Hmm - I think I may have crashed and burned on that one - that or I've had a lot of naps in the last 24 hours. There isn't really any reason for the complete failure to post anything in the last few days except that I was tired; really, really tired, and I have been asleep.
Or, if not asleep, I have been knitting very nice simple basic things, designed to keep my fingers moving and my brain unfettered by considerations such as a pattern.
The first past the post is my Mermaid Hat - from the Colinette Arboretum book. I finished the knitting on Sunday when my SIL was with us and then sewed it up on the train on Monday and Tuesday. The final touch according to the pattern was a round of double crochet along the hat edge. I've no problem in doing that but the whole hat seemed far too short and it seemed that I was stuck in limbo with a hat too long to pick up and knit a new edging because some of the existing hat would have to turn too, and too short to be really satisfactory, as it was I looked to be averaging a 1cm turn-up, which looks like I'm skimping. However, a straw pole of Tuesday night knitters decided that it would look fine with a smaller turn up if I stitched up the turn up every now and then to stop it falling into my eyes Dulux puppy-style.
Wednesday night I crocheted it and decided that it didn't look that bad, and decided to give it a little gentle block. This is the point at which I got rather carried away with playing in the stash for H's Christmas present yarn and forgot the hat having a little bath in Eucalan.
At least an hour later I remembered it with a kick to the base of my stomach.
The water was an intense shade of dark purple-grey, but the hat was at least still in one piece. Kicking myself for being 50 thousand types of fool I gently squeezed out the water, pulled it into shape and popped it on the ironing board to dry out.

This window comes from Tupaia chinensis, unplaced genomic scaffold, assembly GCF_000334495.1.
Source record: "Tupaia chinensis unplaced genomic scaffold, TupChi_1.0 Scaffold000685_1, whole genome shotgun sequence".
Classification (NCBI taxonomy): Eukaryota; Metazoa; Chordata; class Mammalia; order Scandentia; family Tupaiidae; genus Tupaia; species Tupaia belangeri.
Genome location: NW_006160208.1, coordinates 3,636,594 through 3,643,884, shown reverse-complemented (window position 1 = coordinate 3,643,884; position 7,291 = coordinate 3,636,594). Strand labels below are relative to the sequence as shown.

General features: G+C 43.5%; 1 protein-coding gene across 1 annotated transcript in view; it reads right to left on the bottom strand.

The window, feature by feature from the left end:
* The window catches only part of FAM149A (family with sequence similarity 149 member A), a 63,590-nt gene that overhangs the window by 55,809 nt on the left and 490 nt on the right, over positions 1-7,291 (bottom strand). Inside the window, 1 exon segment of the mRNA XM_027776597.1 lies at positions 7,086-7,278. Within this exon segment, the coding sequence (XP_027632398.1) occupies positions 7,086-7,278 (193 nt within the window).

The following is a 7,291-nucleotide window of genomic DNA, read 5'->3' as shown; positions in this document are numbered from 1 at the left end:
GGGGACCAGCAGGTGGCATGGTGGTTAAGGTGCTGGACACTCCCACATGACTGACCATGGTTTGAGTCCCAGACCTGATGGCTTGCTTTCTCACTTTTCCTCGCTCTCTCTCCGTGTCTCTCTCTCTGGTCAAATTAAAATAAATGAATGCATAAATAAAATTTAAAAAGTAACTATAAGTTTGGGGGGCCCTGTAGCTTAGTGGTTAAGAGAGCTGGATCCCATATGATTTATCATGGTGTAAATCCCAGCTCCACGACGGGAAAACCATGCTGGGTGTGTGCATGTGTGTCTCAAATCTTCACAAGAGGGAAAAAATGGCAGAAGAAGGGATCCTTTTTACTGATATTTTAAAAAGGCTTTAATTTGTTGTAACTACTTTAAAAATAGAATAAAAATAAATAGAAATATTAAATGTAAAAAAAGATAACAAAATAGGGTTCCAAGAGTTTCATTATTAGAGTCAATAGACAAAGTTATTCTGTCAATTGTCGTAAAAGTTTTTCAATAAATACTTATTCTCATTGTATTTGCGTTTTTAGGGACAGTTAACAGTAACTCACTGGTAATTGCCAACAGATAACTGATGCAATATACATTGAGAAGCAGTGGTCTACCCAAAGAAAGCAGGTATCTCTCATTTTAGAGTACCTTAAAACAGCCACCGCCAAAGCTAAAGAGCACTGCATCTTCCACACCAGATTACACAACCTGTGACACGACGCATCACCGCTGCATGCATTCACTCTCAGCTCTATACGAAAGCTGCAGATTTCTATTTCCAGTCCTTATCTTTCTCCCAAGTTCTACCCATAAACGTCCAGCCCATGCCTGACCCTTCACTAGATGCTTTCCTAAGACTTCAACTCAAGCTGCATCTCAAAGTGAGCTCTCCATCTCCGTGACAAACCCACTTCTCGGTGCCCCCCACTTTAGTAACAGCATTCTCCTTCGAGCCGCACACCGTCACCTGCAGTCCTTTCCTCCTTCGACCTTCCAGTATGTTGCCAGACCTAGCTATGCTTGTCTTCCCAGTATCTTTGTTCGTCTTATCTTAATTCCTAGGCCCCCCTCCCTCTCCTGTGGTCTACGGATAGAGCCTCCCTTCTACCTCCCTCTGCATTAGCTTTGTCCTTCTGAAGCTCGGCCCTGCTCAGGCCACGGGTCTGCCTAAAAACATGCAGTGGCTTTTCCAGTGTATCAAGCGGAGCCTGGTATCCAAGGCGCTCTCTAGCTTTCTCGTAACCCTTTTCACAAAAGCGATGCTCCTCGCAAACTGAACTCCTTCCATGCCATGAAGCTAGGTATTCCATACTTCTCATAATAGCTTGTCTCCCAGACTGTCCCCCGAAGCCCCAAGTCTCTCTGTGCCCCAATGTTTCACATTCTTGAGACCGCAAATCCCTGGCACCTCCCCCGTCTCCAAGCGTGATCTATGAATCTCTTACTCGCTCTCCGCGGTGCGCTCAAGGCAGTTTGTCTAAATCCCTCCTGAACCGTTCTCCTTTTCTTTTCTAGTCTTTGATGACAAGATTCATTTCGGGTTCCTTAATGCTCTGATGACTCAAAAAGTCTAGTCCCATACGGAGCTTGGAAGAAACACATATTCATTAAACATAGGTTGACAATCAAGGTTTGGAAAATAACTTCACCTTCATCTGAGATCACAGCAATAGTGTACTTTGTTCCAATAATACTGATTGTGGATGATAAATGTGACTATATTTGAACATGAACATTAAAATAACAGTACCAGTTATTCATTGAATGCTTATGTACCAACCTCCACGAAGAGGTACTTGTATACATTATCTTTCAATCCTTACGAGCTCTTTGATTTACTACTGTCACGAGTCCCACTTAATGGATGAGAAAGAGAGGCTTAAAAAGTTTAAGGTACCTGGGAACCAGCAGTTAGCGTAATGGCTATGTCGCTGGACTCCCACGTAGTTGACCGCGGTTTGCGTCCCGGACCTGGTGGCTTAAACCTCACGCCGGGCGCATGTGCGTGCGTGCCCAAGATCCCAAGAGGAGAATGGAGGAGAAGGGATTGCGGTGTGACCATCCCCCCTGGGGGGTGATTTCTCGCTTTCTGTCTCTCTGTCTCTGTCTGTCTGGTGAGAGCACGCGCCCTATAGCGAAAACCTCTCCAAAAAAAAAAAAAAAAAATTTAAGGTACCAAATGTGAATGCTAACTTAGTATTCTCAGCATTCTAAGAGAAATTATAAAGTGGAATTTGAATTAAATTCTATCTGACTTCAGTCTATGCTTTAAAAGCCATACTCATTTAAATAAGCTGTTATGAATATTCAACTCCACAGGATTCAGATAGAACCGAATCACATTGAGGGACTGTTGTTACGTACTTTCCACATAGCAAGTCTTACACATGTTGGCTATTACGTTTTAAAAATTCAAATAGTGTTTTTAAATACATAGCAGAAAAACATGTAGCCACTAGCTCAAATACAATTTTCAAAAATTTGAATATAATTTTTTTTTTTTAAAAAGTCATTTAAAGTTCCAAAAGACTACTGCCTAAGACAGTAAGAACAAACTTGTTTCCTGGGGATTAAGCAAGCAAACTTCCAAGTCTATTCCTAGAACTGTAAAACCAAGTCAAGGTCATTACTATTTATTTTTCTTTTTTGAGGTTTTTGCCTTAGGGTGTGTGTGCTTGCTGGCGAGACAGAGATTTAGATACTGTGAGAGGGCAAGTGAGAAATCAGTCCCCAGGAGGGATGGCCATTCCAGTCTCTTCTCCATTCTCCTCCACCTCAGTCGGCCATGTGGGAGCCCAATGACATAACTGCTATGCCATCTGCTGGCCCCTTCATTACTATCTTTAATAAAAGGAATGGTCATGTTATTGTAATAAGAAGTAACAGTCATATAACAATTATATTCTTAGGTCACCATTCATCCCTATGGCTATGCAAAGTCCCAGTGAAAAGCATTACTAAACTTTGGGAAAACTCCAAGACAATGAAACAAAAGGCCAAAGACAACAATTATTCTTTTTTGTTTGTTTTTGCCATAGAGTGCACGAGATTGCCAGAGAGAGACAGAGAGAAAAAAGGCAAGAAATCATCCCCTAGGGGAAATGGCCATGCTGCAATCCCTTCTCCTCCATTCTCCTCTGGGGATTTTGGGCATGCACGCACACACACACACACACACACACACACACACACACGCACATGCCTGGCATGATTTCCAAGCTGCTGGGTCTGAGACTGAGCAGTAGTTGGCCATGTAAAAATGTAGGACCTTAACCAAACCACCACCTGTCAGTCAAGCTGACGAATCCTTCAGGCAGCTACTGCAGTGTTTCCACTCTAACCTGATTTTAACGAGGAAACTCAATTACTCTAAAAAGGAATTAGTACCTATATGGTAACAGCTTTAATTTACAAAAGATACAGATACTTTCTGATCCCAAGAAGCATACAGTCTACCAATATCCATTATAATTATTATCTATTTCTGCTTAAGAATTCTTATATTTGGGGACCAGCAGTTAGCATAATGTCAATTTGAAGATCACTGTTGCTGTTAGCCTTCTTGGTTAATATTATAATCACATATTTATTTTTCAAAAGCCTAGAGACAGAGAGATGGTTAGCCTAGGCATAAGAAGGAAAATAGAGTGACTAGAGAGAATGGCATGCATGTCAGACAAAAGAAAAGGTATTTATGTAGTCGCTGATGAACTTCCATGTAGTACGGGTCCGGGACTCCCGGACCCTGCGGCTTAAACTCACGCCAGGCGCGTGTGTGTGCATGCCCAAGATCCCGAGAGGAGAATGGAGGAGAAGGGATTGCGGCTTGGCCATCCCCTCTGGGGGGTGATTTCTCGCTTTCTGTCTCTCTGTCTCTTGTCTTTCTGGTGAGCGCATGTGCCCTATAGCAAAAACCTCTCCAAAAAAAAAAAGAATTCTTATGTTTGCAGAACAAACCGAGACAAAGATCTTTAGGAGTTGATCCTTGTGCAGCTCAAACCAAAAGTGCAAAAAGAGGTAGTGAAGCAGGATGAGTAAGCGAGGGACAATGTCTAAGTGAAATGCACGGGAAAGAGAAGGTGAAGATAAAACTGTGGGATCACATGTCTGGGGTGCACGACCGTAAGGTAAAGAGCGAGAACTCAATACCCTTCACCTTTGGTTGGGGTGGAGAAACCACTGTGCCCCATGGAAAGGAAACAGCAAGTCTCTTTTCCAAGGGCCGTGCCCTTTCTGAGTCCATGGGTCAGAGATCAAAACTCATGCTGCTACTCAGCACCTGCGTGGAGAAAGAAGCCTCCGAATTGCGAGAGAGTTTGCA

It was finally dry on Friday morning (having spent a good deal of it's later drying time sat on top of the radiator), and I discovered that a miracle had happened - it had grown in exactly the right way and I now have the inch or so turn up as seen in the pattern picture:
(Hat by Carie; Styling by H who decided that a mermaid should be on rocks near a lighthouse to distract the sailors. We live in Warwickshire so we had to improvise.)
It also seems that it hasn't suffered too much from having a bath that would turn a prune wrinkly - thank goodness for that.
Moral of the story is: if you knit this hat, and it is both lovely and easy, block it. But not for quite as long as I did!
The second of my sleepy sleepy very sleepy projects marks a reintroduction to sock knitting after the last two months of knitting for tiny people. H picked out some yarn a month or so ago when he walked past the sock yarn wall in Web of Wool and as he has been perfectly sweet in helping me out with emergency thread missions involving dashes across the countryside to get enough gold to finish the Fairy Godmother, and he has helped to prevent our home degenerating too much while I stitched in concentrated fury to meet the deadline, he deserves some socks:
The recovery socks; off the needles at 4.31, on his feet at 4.32. A 68st sock on 2.5mm needles, with a heel flap turn and a square toe. The yarn is Regia Brasil 4ply Rio (5476). I can't say that the colour particularly says Rio to me, or Brazil for that matter, what with is being more of an English winter weather kind of colour spectrum but the socks look good and, and this is a very big AND, and a first AND; the pattern repeat is exactly the length of the heel. If you look at that photo you can only tell where the heel divide falls by knowing where it should fall, the pattern continues uninterrupted - how cool is that.
Something that I'm trying to grow isn't dead yet - it's amazing